Even though career is a marathon, not a sprint, it helps a new hire’s confidence and commitment to get a quick win.  A supervisor/manager can help position the new hire for immediate win situations.

Any win will help boost the morale of the new hire and motivate them to do even better.  The wins can be simple but a) it must indeed be a win and b) the new employee must feel that their contributions made the difference.

Celebrate Successes:

Celebrating successes is an acknowledgment of the contributions of the new hire. The achievements may not be momentous but every small win matters early in the new hire’s tenure in a company.

The celebration need not be significant – you don’t need a steak dinner and champagne corks to pop to celebrate an occasion.  A small piece of corporate schwag, an acknowledgment in the staff meeting, a quick brown bag lunch, or a card – any of these simple gestures will go a long way in building the morale and confidence of the new hire.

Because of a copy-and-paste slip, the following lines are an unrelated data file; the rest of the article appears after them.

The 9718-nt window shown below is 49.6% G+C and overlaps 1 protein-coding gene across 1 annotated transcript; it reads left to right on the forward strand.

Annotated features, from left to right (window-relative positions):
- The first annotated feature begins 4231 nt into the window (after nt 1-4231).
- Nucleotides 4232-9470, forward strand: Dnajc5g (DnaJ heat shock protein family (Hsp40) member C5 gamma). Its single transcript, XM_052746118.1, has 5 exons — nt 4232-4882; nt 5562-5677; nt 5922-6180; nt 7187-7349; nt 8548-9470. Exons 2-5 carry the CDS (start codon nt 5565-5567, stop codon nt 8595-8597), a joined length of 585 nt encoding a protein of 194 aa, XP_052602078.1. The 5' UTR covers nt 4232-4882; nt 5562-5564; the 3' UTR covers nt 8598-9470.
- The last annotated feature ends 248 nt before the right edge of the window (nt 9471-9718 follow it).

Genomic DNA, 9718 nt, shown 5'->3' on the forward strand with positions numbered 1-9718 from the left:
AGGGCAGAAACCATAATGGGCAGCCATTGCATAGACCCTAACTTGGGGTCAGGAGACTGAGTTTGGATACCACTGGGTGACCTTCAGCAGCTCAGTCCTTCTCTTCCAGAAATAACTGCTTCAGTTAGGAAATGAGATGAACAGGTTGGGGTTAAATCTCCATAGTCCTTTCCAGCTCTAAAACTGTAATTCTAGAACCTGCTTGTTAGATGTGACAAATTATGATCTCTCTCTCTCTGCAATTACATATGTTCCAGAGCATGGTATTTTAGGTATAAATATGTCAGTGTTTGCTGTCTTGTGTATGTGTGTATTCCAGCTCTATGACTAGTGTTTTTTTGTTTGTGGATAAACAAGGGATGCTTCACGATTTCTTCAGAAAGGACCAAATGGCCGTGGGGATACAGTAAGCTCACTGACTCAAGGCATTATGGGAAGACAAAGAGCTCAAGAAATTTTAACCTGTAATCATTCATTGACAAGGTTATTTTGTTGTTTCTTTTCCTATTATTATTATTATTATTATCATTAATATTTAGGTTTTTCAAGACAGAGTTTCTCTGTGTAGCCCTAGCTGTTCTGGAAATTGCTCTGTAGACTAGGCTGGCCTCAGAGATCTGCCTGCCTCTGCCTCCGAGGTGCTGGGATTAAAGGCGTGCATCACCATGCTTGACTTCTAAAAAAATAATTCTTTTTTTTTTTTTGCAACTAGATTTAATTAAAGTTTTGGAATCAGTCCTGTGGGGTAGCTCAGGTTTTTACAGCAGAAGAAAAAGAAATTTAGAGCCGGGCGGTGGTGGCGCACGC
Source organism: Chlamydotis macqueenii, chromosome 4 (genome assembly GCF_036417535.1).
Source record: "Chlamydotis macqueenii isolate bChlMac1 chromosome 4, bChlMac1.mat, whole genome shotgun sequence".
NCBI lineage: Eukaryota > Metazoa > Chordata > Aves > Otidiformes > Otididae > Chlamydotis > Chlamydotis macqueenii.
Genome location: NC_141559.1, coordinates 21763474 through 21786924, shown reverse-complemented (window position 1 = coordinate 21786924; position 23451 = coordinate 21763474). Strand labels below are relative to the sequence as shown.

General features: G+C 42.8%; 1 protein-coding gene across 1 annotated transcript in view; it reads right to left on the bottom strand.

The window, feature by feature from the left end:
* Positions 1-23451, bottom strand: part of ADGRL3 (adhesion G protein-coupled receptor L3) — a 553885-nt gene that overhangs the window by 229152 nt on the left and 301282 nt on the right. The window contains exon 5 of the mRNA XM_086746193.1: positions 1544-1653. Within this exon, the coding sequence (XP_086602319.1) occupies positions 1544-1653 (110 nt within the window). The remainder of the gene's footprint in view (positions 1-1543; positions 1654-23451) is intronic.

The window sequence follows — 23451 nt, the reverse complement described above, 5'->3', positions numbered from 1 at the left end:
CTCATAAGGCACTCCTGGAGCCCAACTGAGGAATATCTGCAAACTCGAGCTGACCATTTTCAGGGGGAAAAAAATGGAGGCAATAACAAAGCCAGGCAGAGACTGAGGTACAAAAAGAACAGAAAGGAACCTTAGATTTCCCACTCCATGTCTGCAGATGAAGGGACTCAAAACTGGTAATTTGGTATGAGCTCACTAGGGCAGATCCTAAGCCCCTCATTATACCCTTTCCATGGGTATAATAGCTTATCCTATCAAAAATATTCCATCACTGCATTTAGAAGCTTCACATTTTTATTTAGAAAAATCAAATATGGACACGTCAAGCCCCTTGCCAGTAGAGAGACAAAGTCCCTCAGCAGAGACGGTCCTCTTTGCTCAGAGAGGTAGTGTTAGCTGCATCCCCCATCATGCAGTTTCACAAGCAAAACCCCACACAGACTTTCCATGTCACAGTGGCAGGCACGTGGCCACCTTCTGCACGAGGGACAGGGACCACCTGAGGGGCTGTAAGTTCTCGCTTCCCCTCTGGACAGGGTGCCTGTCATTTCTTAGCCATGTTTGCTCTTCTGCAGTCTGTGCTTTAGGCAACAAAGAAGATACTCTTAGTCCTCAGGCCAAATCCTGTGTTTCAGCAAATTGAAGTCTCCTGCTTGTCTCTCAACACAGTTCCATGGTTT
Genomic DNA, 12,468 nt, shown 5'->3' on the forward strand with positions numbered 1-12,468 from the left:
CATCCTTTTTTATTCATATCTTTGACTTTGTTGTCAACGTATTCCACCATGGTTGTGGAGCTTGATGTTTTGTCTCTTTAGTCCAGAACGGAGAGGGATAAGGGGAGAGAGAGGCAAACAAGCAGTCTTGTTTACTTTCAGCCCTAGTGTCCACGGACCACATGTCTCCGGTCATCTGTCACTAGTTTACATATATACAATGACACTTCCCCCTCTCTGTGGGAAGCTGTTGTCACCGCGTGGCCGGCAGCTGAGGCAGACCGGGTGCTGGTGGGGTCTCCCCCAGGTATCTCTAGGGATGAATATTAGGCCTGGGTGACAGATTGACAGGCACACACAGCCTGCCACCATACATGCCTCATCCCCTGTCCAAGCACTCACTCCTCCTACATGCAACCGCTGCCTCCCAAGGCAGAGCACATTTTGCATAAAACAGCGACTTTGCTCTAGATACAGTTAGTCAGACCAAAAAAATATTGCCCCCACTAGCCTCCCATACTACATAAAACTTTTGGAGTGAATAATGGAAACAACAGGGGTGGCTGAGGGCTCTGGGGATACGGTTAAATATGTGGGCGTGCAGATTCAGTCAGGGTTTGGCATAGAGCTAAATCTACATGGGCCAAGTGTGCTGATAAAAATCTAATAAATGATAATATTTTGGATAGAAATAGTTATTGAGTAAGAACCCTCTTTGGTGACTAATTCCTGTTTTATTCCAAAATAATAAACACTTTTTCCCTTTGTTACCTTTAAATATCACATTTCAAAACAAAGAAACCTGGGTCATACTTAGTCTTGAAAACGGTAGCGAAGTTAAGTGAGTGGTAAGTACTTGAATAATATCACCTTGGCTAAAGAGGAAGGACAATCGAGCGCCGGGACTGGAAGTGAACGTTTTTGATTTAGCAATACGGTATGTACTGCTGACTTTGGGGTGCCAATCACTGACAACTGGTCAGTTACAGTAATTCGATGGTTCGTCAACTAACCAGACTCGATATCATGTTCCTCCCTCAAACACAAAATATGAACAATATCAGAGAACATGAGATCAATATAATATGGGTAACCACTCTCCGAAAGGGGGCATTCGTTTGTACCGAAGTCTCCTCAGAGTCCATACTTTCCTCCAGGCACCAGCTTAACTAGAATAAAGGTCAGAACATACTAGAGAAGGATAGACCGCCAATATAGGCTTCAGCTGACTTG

Be there when Spirits are Down:

Any new hires path is not all celebrations and successes. They will hit obstacles and moments of doubt. Assuming the new hire is not a wrong hire, the manager is a critical person to act as a buffer and alleviate the situation.  The quick help and support diminish the likelihood of a negative spiral.

The manager should resist the urge to step in and help unless it is essential.  The key is to listen, empathize and brainstorm solutions, not to step in and put the foot down on behalf of the new hire.

Yes, anyone can be a manager in the title. But to be an effective manager and be able to integrate new hires successfully takes effort. A new hire success is a critical part of a manager’s responsibility. But the rewards will be well worth the effort.